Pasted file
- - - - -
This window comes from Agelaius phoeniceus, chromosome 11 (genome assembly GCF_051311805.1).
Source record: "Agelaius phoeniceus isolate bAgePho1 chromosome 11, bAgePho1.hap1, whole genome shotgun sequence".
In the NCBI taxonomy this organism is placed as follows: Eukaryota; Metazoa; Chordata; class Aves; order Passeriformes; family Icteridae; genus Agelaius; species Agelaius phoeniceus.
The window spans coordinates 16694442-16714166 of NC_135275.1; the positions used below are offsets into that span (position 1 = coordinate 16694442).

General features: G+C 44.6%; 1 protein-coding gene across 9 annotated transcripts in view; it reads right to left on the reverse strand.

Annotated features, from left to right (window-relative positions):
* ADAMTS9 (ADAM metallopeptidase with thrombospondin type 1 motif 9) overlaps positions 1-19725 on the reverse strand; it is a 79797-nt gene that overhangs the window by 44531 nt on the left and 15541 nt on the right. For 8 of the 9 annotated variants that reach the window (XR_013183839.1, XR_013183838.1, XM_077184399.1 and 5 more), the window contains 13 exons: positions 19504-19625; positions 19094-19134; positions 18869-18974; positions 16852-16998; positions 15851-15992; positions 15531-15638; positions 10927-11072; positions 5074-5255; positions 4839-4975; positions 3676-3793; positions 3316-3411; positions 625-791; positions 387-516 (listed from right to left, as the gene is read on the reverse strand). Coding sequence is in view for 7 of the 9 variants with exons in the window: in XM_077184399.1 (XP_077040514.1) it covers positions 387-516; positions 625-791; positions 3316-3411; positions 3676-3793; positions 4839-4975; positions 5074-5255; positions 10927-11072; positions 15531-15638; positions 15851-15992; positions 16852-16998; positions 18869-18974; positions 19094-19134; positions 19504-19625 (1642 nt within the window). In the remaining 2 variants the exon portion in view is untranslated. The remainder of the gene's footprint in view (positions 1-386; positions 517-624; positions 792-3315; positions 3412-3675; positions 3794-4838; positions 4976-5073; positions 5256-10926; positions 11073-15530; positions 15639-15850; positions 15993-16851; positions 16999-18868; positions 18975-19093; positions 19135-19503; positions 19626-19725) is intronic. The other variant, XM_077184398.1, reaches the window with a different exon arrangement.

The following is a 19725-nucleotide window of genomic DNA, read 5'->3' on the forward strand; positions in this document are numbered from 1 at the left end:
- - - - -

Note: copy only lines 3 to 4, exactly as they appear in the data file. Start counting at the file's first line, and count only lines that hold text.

In the NCBI taxonomy this organism is placed as follows: Eukaryota; Metazoa; Chordata; class Aves; order Passeriformes; family Icteridae; genus Agelaius; species Agelaius phoeniceus.
The window spans coordinates 16694442-16714166 of NC_135275.1; the positions used below are offsets into that span (position 1 = coordinate 16694442).